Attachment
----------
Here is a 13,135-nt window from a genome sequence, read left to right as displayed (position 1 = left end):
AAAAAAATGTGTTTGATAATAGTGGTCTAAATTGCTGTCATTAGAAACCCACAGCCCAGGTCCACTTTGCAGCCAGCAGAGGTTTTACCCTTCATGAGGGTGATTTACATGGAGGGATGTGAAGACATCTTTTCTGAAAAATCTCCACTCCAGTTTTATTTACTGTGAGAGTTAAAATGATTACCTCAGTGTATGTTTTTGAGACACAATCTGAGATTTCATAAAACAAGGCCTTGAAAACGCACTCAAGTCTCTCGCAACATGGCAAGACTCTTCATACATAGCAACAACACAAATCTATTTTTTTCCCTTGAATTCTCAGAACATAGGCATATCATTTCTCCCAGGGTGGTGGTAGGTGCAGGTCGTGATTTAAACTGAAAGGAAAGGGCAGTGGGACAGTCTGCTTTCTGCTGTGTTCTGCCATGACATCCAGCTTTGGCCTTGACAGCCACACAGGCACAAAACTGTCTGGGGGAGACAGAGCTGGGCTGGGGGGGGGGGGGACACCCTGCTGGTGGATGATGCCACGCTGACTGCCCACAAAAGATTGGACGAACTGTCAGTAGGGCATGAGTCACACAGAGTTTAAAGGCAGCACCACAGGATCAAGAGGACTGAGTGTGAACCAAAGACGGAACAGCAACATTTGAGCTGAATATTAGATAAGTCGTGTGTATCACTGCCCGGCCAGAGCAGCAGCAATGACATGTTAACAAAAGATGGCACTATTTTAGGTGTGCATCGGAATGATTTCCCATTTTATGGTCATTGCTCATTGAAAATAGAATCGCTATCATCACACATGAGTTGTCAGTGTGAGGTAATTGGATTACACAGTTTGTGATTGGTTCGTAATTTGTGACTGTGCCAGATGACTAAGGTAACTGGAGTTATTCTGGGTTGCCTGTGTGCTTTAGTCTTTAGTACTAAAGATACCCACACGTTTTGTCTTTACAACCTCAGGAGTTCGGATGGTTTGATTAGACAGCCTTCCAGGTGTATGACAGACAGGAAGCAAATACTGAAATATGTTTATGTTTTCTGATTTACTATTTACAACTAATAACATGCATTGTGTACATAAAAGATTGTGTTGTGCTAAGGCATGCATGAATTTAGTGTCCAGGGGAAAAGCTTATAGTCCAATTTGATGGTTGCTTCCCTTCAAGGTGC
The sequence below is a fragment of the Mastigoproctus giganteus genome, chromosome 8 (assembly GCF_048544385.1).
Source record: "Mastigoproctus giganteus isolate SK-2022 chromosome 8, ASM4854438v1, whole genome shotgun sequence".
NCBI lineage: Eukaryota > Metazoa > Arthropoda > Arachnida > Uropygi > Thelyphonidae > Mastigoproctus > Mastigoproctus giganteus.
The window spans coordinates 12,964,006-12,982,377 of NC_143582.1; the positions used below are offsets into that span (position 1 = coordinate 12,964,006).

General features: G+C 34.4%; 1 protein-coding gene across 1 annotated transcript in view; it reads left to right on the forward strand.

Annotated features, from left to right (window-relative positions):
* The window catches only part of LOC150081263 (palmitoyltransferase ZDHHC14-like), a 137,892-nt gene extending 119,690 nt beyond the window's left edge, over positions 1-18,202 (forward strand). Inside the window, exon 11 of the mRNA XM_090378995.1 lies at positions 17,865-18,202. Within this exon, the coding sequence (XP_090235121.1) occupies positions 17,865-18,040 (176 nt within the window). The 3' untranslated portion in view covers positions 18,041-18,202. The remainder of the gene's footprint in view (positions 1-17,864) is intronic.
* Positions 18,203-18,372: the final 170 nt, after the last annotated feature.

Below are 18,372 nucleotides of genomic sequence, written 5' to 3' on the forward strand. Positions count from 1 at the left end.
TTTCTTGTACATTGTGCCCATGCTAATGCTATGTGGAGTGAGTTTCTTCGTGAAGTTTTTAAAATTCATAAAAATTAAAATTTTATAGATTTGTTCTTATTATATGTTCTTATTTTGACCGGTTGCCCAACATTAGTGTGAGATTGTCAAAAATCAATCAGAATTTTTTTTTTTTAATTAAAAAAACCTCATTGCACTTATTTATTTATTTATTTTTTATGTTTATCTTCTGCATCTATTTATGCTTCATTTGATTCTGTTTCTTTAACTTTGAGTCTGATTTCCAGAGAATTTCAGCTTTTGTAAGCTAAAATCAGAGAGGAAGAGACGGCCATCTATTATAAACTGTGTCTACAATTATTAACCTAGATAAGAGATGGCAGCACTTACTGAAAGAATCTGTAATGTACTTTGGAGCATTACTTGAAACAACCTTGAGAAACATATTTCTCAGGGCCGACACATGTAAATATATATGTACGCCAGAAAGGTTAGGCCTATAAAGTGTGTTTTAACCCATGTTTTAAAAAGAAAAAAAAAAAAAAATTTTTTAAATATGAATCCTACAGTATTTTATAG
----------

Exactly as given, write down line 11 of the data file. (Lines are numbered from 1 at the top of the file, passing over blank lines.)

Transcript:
Below are 18,372 nucleotides of genomic sequence, written 5' to 3' on the forward strand. Positions count from 1 at the left end.